The Federal Government today released a plan for the recovery of the aviation industry that includes several measures long thought to be critical to the revitalisation of general aviation.
The Aviation Recovery Framework, announced today by Deputy Prime MInister and Minister for Infrastructure, Transport and Regional Development Barnaby Joyce, is aimed primarily at recovery from the pandemic, but also acknowledges the condition of the general aviation industry and contains initiatives that have the potential to stimulate growth.
Among the GA measures are a review of the Civil Aviation Act 1988 and the regulations surrounding privatised airports, and subsidies to encourage owners to fit ADS-B to VFR aircraft.
The goverment will also extend the regional and remote airports funding schemes and commit $4 million to encourage women to enter the aviation industry.
“Aviation is integral to our national supply chains, providing essential services to regional and remote communities and connecting Australian businesses with international markets," Joyce said.
“Importantly, general aviation is a key pillar in our strategy. This is in recognition of the many critical services it contributes to the sector, none more important than flight and maintenance training capability.
“The Framework builds on the assistance we have provided to date and will provide the policy and financial settings aviation operators need to recover strongly and grow on the other side of the pandemic.”
The overall framework has been built on six strategic priorities:
- supporting aviation efficiency by targeting investment and enhancing regulatory settings to help businesses across the entire industry to thrive
- building a sustainable pipeline of workforce skills for the future
- adopting and integrating emerging aviation technologies, including drones
- modernising airports regulation to ensure Australia has the aviation infrastructure it needs for the future
- revitalising general aviation to help it realise its potential in supporting business and the community, especially in our regions, and
- better connecting regional communities by providing targeted support for access to essential aviation services and investing in regional aviation infrastructure.
According to the framework, the initiatives will be phased in over the next two to four years, guided by advice from a new Strategic Aviation Advisory Forum, the make up of which has yet to be disclosed. The department has also noted that the framework builds on the work of the General Aviation Advisory Network (GAAN) and the Future of Aviation Reference Panel.
Among the measures that are thought to impact GA the most are:
- revisting the Airports Act 1996, which sunsets in April 2024, and the regulatory framework surrounding privatised airports, indicating that goverment approval of future master plans will focus on aircraft operations including development to support GA
- reviewing the government approach to aviation security with the aim to reducing red tape
- commissioning further research from the Bureau of Infrastructure, Transport and Regional Economics (BITRE) to establish the value of GA and identify growth opportunities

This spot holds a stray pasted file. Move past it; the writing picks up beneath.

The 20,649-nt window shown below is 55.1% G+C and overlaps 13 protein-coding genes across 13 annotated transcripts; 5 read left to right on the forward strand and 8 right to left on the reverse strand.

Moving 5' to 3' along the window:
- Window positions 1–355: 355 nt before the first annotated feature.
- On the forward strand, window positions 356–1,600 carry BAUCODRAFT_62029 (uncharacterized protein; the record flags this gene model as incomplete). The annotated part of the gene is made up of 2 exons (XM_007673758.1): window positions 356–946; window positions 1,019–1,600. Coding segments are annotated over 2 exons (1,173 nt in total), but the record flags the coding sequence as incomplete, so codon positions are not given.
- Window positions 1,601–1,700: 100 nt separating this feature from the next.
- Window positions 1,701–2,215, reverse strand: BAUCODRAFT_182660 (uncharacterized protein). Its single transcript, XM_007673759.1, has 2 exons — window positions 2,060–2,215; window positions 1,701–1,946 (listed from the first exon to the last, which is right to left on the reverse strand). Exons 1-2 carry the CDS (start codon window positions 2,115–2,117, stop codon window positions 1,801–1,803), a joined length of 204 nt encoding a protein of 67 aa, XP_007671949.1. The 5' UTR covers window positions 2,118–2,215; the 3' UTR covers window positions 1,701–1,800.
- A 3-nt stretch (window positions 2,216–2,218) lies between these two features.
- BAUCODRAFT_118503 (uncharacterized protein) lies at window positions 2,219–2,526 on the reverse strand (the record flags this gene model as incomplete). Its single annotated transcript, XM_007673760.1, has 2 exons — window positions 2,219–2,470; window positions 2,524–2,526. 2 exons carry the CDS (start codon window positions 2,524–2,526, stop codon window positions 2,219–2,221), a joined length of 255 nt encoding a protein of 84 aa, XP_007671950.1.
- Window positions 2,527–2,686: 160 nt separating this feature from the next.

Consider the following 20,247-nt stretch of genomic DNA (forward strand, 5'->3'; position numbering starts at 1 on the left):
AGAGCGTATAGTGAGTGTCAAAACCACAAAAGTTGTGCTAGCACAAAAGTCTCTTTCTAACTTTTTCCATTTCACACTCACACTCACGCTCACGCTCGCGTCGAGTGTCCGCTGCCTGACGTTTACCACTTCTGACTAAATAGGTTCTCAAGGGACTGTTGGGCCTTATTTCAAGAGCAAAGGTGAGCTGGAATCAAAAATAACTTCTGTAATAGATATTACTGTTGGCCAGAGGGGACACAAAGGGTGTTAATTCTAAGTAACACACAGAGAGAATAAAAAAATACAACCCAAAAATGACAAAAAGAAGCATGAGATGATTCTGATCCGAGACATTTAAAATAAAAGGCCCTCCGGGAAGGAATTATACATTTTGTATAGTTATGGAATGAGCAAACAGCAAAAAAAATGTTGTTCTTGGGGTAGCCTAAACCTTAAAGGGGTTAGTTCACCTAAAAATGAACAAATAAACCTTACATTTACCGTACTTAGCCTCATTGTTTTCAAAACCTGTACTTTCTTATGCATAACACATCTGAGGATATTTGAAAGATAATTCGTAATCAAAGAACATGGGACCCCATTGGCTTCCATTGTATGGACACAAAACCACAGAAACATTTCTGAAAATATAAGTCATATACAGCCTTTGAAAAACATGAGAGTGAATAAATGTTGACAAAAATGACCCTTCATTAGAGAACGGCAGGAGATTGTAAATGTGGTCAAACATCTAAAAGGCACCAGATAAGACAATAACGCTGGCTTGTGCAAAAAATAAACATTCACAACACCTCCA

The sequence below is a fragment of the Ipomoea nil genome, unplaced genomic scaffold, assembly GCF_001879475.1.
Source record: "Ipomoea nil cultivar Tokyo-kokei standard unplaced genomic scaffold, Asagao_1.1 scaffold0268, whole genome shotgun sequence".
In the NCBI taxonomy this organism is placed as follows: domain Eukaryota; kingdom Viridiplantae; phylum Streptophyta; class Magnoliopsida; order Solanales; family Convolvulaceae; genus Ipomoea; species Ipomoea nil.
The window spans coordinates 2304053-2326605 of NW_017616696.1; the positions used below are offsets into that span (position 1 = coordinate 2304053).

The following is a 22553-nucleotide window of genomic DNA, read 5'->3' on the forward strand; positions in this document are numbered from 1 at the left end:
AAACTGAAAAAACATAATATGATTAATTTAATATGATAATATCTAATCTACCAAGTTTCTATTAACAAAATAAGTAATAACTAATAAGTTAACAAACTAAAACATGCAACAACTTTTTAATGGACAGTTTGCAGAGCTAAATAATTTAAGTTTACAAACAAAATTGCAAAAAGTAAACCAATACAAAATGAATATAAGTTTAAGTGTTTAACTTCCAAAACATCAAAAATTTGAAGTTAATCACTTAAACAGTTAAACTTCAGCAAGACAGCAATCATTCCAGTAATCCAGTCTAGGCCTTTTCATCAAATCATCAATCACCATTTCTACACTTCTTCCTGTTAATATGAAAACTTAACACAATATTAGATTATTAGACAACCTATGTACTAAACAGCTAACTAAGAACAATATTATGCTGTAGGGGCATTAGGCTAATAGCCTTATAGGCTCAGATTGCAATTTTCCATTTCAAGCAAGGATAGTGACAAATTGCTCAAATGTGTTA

- reviewing the Civil Aviation Act 1988 to identify and resolve regulatory bottlenecks and encourage regulatory activity based on outcomes
- removing barriers to export through mutual international recognition
- subsidise eligible aircraft owners to fit ADS-B, starting in Q1 2022 and ending 30 June 2023 or when funding is exhausted
- examine training pathways with a focus on the relationships between CASA, Vocational Education Training and the Australia Skills Quality Authority (ASQA)
- providing funding of $4 million to encourage women to participate in aviation.
CASA Director of Aviation Safety and CEO Pip Spence said today that CASA already had a reform agenda that was consistent with the announced framework.
"CASA has quietly begun working on a wide range of reforms that will benefit many people and organisations across the aviation community, particularly in the general aviation sector," Spence said. "These align with the commitments made by the Australian Government today in their Aviation Recovery Framework.
"You will see concrete outcomes in the course of 2022 and beyond.
"Work is underway to make regulatory changes that will assist private pilots, general aviation maintenance, maintenance training, flying training, aerial work, aerial application and sport and recreational flying.
"We are developing a general aviation work plan for 2022 and this body of work will build a consolidated picture of all the activity we already have underway.
"We're also continuing to look at what improvements and changes we need to make that will benefit other sectors in the industry."
Among the reforms in development at CASA are:
- reducing maintenance costs for industry to support private and aerial work operators, including the mandatory Cessna SIDs program, introducing new GA maintenance regulations and considering new rules for aircraft maintenance
- supporting flight training including expanding privileges for some flight instructors to improve flight testing, revisiting how CASA administers the Flight Examiner Rating, and working with industry to prioritise other initiatives
- looking at ways to improve access to training and reviewing the fatigue rules for aerial application operators in regional and remote areas
- considering a new small aircraft maintenance licence to address training limitations impacting the GA sector,
- putting in place a weight increase for aircraft administered by RAAus, reviewing the associated stall speed
- reviewing aviation medical standards for private operations including a potential "self-declared" Class 5 medical.
The Aviation Recovery Framework document is available from the Department of Infrastructure, Transport and Regional Development website.